Wednesday, July 25, 2007

Lions and snapping turtles and pit bulls, oh my!

Some years ago [ok, a lot], I worked my way through high school and part of college as a veterinary assistant. Mostly the job entails mopping up quantities of poop and restraining the business end [usually but not always the end armed with teeth] of whatever animal the vet is administering unpleasantness to [shots, heartworm sampling, temperature taking...].

We always rejoiced when a pit bull was brought into the clinic. Robust, agile, strong, stoic, and ridiculously friendly dogs, the main danger in treating them was that they'd slime you with kisses, even as you were cleaning and suturing small wounds.

Sure, it was an open secret that dogfighting happened and that pit bulls were the dog of choice, but the ones that people cared enough about to bring to the vet were mostly pets. The fighting dogs generally just lived or died, there were always more where that one came from, and the lucky ones were taken out in the woods shot if they weren't going to make it.

The pets were usually farm and ranch dogs: gentle enough to babysit toddlers, rough-and-tumble enough to play with older kids, authoritative enough to handle unruly livestock, and tough enough to hunt feral pigs. And with a short, smooth coat that didn't collect mud or burrs or hold in the heat, they were ideally suited to life in the South.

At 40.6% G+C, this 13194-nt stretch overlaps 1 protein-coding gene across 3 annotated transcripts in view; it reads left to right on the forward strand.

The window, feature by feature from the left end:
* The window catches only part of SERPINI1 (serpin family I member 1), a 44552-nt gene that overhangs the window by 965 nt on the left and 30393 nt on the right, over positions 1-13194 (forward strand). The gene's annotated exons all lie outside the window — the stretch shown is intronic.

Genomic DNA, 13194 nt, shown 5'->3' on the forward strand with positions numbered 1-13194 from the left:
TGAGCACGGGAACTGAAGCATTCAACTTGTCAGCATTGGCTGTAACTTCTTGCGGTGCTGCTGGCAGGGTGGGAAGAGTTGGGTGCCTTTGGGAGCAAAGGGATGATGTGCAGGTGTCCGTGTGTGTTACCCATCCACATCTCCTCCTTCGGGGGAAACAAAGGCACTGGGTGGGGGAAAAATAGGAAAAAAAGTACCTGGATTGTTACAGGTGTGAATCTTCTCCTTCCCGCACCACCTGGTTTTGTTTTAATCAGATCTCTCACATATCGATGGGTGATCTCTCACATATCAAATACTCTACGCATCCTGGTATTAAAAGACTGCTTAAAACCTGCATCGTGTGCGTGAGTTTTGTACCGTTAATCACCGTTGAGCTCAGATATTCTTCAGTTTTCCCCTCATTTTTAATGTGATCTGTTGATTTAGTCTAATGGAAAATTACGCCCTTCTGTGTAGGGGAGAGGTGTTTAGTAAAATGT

Plus, they come in lots of cool colors.

How did this paragon of dogdom become the devil dog du jour? [I stole that phrase from I-don't-remember-where-on-the-web.]

Blood sports
have been and still are popular the world over: dogfighting, cockfighting, and baiting of all kinds of animals. Bear baiting was a popular spectacle, much enjoyed by Queen Elizabeth I, but bears were expensive to obtain and keep. Bulls were relatively plentiful and cheap though, and bull baiting could be enjoyed by rich and poor alike.

Bull baiting. Fans on bleachers, surrounding a high-walled pit, in the center of which was tethered a bull, to be set upon by dogs. Thus was born the bulldog, not really a breed so much as a type of dog, heavy and slow and tenacious. Somewhere along the line people got the idea of kicking it up a notch, and infused the agility and ferocity of the terrier breeds into their bull-baiting dogs. Thus was born the bull-and-terrier, which developed into several breeds over the years, the most infamous of which, thanks in no small part to Michael Vick, is the American Pit Bull Terrier.

In spite of their acknowledged prowess as fighting animals [when specifically raised and trained for it], many of the other myths about pit bulls are overblown or downright untrue. They attack and kill smaller dogs. Their jaws have more crushing power than Superman has superpowers [check out those snapping turtles!]. They're just plain vicious [better temperaments than Snoopy, actually].

I leave you with some further links about pit bulls:
A Popular History of the Pit Bull in America
Pit Bull Rescue Central


Steve Bates said...

I do not know any pit bulls personally, but I met some Chows... the devil dogs of another jour... that had been raised from puppies by the monks at a monastery (well, OK, they called themselves monks and their residence a monastery). Those Chows were among the sweetest dogs I've ever met... even though I was a stranger, visiting someone at the monastery. I suspect the early interactions of dogs and humans do a lot to determine the dogs' behavior... not to mention the humans' behavior toward the dogs.

hipparchia said...

not to mention the humans' behavior toward the dogs.


ps. the dog who has been helping me raise all these kittens? chow-x.